You should use branches extensively in your development workflows: for new features, bug fixes and ideas.

Agree on a Workflow

Git lets you pick from a lot of different workflows: long-running branches, topic branches, merge or rebase, git-flow.

Which one you choose depends on a couple of factors: your project, your overall development and deployment workflows and (maybe most importantly) on your and your teammates’ personal preferences. However you choose to work, just make sure to agree on a common workflow that everyone follows.

Atlassian has done good article of comparing workflows to suit your needs and covers centralized, feature Branch, gitflow and forking workflows.

Summary

Using version control is usually and fortunately an acknowledged best practice and part of software development. By using even couple of the above practices makes working with the code much more pleasant. Adopting at least “Commit logical changesets” and “Reasonable Commit Messages” helps a lot.

Restore single table from full MySQL database dump

Playing with data in databases is sometimes tricky but when you get down to it it’s just couple of lines on the command line. Sometime ago we switched from Piwik PRO to Matomo and of course we wanted to migrate logs. We couldn’t just use the full MySQL / MariaDB database dump and go with it as table names and the schema was different (Piwik PRO 3.1.1. -> Matomo 3.5.1). In short we needed to export couple of tables and rename them to match new instance similarly as discussed in Stack Overflow.

There’s a VisitExport plugin for Piwik/Matomo which lets you export and import log tables with PHP and JSON files but it didn’t seem usable approach for our use case with tables being 500 MB or so.

The more practical solution was to simply create a dump of the tables we wished to restore separately.

1. Dump specific table of the database

mysqldump -u 'user' -p'password' database mytable > mytable.sql

And as I was playing with Docker

docker exec mariadb-container bash -c 'mysqldump -uroot -p$MYSQL_ROOT_PASSWORD database mytable' > ./database_dump_mytable_`date +%F`.sql

2. Change the table name before importing

sed -e 's/`mytable`/`mytable_restored`/g' mytable.sql > mytable_restored.sql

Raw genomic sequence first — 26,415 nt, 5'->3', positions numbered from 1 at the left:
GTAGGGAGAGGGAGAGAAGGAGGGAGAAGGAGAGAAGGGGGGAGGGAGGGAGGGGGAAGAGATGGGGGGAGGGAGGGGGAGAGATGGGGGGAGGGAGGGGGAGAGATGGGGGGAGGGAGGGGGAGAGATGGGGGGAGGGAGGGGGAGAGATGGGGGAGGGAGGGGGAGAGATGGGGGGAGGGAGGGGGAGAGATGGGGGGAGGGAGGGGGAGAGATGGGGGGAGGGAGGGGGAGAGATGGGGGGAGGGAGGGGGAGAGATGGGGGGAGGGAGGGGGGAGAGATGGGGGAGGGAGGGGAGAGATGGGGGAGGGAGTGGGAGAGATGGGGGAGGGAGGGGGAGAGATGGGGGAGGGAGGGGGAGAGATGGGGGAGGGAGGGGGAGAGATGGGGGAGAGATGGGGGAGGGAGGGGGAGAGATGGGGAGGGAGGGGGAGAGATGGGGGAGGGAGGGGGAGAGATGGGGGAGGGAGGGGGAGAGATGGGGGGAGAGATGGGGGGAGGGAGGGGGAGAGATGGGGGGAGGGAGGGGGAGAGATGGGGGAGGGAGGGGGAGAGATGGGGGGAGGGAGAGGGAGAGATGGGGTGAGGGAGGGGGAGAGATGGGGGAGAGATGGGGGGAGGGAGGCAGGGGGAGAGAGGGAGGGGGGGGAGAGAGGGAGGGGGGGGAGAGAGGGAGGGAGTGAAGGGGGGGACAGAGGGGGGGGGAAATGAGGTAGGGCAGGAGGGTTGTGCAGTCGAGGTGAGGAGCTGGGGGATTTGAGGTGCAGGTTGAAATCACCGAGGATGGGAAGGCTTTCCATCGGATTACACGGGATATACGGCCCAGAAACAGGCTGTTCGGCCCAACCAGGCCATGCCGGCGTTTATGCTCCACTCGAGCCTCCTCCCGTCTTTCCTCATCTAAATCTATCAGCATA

3. Import the new table

mysql -u [user] -p'password' database < mytable_restored.sql

And with Docker

docker exec mariadb-container mysql -uroot -p'password' database < ./database_dump_mytable_`date +%F`.sql

Or you can dump the whole database and use sed to extract the tables having a prefix or a suffix

1. Dump the database

mysqldump -u 'user' -p'password' database > dump.sql

2. Extract table

sed -n -e '/DROP TABLE.*`mytable`/,/UNLOCK TABLES/p' dump.sql > mytable.sql

3. Change the table name before importing

sed -n -e 's/`mytable`/`mytable_restored`/g' mytable.sql > mytable_restored.sql

3. Import the new table

mysql -u [user] -p'password' database < mytable_restored.sql

And with good luck you have now exported single table from full MySQL / MariaDB database dump.

Monthly notes 40

Refactoring, computer science concepts on day job, doing better code reviews, battling CSS and watching cat videos. That’s Monthly notes for April. Not much so enjoy slowly :)

Issue 40, 4.2019

Learning

Refactoring.Guru
Refactoring.Guru makes it easy for you to discover everything you need to know about refactoring, design patterns, SOLID principles and other smart programming topics.

Microservices

CompSci and My Day Job
Rob Conery talked at NDC Conference London 2019 about computer science concepts he used on his day job without actually knowing them. All of this changed as he put together the first two volumes of The Imposter’s Handbook. He talks what he has learned and applied to the applications created on his day job. And gives you more tools under your belt to help you do your job better.

Software development

Code Review: How can we do it better?
Fun Fun Function talks about how to become a better code reviewer and reviews some listeners sent code. General rules for pull requests: make everything readable by humans, title, description, commit comments and most important – your code. DRY KISS